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  • Jdwill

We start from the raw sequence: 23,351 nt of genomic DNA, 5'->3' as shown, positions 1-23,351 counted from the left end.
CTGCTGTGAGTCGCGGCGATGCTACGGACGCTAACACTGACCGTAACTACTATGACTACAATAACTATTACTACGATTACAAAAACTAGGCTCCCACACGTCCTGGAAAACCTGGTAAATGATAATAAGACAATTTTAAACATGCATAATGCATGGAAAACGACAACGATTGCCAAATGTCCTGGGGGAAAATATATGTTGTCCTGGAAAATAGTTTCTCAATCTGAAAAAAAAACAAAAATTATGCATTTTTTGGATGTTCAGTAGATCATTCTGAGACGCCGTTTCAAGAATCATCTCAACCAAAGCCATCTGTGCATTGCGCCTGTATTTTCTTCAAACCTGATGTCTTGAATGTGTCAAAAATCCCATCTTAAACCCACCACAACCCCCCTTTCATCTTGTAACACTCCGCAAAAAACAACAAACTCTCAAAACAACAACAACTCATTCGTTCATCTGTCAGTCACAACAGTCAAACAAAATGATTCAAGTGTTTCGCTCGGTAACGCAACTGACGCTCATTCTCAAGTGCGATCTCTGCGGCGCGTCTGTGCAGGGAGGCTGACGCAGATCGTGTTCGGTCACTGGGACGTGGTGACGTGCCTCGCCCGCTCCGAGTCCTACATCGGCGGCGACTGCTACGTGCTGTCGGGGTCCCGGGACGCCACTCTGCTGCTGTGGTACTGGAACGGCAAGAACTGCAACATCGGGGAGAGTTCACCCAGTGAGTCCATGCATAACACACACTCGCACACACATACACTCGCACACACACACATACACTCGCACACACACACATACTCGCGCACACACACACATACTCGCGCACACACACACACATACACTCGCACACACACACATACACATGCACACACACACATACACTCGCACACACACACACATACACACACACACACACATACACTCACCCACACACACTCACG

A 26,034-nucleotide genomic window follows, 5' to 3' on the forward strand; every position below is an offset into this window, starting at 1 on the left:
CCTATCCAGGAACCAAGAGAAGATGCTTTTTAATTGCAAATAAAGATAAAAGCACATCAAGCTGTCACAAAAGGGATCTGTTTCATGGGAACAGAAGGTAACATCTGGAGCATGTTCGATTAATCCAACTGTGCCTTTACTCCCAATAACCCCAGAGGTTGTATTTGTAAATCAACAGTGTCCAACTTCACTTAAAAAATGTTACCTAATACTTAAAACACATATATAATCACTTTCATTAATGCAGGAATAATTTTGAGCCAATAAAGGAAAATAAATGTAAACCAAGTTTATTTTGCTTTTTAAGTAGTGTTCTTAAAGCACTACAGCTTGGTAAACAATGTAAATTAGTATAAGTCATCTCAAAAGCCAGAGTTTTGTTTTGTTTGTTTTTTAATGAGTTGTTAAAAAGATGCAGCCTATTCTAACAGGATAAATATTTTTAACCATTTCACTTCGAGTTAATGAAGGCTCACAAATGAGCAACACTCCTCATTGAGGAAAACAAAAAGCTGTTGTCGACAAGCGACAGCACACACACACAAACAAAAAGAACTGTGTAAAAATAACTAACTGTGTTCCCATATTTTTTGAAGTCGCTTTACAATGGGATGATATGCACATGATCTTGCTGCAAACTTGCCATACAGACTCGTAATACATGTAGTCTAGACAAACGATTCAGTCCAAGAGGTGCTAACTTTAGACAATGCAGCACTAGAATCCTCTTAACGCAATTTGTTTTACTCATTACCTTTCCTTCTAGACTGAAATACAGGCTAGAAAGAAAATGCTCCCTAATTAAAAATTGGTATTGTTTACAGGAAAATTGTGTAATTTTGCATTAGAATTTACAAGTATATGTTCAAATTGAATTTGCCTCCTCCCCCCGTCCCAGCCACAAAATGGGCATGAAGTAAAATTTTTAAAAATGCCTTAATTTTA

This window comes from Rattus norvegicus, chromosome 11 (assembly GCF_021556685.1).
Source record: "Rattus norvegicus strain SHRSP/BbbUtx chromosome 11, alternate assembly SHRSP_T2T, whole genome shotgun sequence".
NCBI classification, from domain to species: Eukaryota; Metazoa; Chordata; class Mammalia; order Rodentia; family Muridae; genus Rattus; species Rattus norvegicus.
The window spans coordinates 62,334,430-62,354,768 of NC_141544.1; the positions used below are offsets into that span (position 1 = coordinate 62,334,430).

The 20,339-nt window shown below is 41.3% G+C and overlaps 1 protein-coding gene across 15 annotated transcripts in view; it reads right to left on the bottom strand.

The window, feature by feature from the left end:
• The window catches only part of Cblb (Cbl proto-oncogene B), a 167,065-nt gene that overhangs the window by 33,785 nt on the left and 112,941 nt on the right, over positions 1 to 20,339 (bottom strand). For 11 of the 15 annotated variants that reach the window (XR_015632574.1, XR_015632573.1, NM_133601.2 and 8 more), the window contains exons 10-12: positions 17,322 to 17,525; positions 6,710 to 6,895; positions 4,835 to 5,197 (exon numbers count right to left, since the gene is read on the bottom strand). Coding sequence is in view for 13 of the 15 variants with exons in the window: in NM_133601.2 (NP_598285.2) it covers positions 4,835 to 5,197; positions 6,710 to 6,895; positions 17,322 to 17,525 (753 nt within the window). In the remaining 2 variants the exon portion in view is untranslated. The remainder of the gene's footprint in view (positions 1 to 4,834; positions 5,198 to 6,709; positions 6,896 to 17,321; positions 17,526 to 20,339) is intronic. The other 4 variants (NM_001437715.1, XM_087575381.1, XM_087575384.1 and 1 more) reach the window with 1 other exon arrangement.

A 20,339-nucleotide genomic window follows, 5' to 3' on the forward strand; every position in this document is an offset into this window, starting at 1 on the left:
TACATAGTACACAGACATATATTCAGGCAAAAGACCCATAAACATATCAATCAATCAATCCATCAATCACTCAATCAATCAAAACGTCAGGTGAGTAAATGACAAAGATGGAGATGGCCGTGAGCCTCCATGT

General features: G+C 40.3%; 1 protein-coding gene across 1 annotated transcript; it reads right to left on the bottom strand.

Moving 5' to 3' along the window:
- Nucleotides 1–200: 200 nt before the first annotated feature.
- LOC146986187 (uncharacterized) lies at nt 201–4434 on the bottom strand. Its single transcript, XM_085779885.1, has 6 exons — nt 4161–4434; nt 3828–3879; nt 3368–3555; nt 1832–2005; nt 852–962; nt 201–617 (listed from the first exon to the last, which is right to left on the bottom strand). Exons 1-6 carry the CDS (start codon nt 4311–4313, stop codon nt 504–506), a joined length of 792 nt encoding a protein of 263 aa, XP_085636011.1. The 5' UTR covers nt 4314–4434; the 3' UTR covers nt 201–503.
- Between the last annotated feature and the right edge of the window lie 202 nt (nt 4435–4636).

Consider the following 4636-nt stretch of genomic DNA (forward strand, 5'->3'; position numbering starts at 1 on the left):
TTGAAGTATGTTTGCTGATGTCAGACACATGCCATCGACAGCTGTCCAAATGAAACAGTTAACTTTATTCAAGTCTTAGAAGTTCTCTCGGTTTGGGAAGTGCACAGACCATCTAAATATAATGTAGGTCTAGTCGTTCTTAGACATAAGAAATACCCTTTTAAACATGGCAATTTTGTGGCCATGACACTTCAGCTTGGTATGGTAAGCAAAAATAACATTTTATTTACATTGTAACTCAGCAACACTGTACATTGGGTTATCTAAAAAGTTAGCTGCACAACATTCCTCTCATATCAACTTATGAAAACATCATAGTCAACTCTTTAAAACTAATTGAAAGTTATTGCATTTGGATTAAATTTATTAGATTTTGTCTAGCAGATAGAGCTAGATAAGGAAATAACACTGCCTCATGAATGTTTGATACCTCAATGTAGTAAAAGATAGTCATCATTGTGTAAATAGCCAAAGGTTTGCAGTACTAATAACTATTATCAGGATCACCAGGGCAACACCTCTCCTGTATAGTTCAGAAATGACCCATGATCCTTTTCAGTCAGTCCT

Hi Laurie, I had a similar problem at the last place I worked where the systems administrator insisted on using static IPs for everything . . . something about being able to trace activities to a particular computer and person. Anyway, we suffered from the same problems you are experiencing -- outdated lists, people who "jumped the gun" and relocated equipment wihout prior approval or coordination, and the irritation of duplicat IP addresses. The way I finally solved the problem with my area of the network was to name the computers and other devices on the network by an easily locatable name and then assigned IP addresses to the locations. When techs installed a PC or network device, they used the assigned IP address and when they checked equipment or di preventive maintenance on anything, they also checked the number. With the backing of our senior management team, we curbed the unwanton relocations of machines and persuaded everyone to follow the published procedures. We also used NetView periodically to keep tabs on active IP addresses and check the IP address with the name of the machine at the location. Shortly after I left, the system administrator started assigning device names according to their inventory number. From what I heard, the network techs are going crazy again trying to keep tabs of everything. I just hope they are reading this for all the great ideas that others have tried. It would save them a lot of heartburn and time. Hope this gives you another option in dealing with your problem.